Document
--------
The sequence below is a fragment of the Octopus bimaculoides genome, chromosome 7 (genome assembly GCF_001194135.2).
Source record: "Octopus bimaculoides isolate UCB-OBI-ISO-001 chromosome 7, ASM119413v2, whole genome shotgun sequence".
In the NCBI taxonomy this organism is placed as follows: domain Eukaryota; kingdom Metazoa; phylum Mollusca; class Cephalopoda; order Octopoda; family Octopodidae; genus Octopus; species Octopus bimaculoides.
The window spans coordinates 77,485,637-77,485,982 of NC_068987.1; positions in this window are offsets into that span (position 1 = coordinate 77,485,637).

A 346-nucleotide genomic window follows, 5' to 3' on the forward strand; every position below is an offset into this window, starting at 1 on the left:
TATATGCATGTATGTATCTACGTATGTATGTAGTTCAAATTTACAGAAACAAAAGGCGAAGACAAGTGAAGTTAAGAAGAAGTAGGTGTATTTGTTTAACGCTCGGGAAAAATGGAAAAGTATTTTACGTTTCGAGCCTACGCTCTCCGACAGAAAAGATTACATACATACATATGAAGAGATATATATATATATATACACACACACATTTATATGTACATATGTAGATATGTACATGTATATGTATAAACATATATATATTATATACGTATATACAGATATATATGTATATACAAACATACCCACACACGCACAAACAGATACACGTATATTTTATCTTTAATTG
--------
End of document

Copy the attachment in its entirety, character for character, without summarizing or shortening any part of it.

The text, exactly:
The sequence below is a fragment of the Octopus bimaculoides genome, chromosome 7 (genome assembly GCF_001194135.2).
Source record: "Octopus bimaculoides isolate UCB-OBI-ISO-001 chromosome 7, ASM119413v2, whole genome shotgun sequence".
In the NCBI taxonomy this organism is placed as follows: domain Eukaryota; kingdom Metazoa; phylum Mollusca; class Cephalopoda; order Octopoda; family Octopodidae; genus Octopus; species Octopus bimaculoides.
The window spans coordinates 77,485,637-77,485,982 of NC_068987.1; positions in this window are offsets into that span (position 1 = coordinate 77,485,637).

A 346-nucleotide genomic window follows, 5' to 3' on the forward strand; every position below is an offset into this window, starting at 1 on the left:
TATATGCATGTATGTATCTACGTATGTATGTAGTTCAAATTTACAGAAACAAAAGGCGAAGACAAGTGAAGTTAAGAAGAAGTAGGTGTATTTGTTTAACGCTCGGGAAAAATGGAAAAGTATTTTACGTTTCGAGCCTACGCTCTCCGACAGAAAAGATTACATACATACATATGAAGAGATATATATATATATATACACACACACATTTATATGTACATATGTAGATATGTACATGTATATGTATAAACATATATATATTATATACGTATATACAGATATATATGTATATACAAACATACCCACACACGCACAAACAGATACACGTATATTTTATCTTTAATTG